"Yes, yes, I'm here, Morris," I stuttered, a reply I immediately regretted as I thought it had made me appear a little too keen.
"Ahh, good," said Morris in a tone that conjured an image of a spider sitting down to dinner with a fly. "Well now, Dan, I'm sorry to disturb your Sunday, but what with the seller being over in Brazil and the time difference and all, things are moving quickly so I hope you don't mind."
"No, not at all, Morris, I wasn't doing anything." Again I cursed myself for my overkeen response as I heard Morris warm to his task.
"I've got good news and not-so-good news for you, Dan, so I'll start with the not-so-good news. There's another man interested in the place, a German. He'll have to be told about your offer, and I'd say it's very likely he'll want to make an offer of his own."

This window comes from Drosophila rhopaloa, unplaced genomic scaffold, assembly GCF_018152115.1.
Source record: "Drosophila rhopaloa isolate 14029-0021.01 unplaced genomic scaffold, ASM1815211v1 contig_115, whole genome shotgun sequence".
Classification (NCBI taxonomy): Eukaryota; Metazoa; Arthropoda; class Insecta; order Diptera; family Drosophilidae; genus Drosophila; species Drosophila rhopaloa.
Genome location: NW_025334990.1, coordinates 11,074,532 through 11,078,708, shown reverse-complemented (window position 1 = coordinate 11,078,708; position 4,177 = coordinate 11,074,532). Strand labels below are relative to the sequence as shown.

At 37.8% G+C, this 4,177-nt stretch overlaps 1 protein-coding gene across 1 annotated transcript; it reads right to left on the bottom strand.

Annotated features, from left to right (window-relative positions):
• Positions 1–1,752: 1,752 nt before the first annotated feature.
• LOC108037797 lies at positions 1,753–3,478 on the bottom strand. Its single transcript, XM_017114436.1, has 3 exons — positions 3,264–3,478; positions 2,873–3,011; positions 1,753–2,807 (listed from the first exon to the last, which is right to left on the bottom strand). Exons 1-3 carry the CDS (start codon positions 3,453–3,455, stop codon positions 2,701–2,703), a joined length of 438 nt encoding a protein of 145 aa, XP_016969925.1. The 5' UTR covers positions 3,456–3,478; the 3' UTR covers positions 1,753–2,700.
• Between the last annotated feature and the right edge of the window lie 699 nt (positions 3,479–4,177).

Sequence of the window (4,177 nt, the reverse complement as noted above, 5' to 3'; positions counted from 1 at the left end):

I saw Clifford slipping away as I asked, "So what's the good news then, Morris?"
"I'll tell you now, Dan," Morris gushed. "I had a good, long chat with the owner and told him how keen you were on the place and how you would be the best people to bring the place back to life and not some German that wanted the place only for a holiday home a few weeks a year."
"That was very good of you, Morris," I said cautiously. "And what did he say to that?"
Morris went from oily to positively gelatinous. "He said if you came up to within ten percent of the asking price, you could have it--and we'd say nothing to the German. How's that now?"
My hopes collapsed. "Well, obviously we'll have to think about it, Morris. That's a lot more money to find."
"I know, sure indeed I know, Dan, but 'twas the best I could do. So what'll I tell him?"
"Can I call you in a couple of days, Morris? I can't decide anything now," I said.
"You can, of course, Dan. But don't leave it too long. I've to give the German the nod if you don't get back to me by the end of the week. God knows I did what I could for you, but your man won't move any further. So get back to me as soon as you can, all right?" Morris said with a sympathetic tone so false it would have done credit to an undertaker.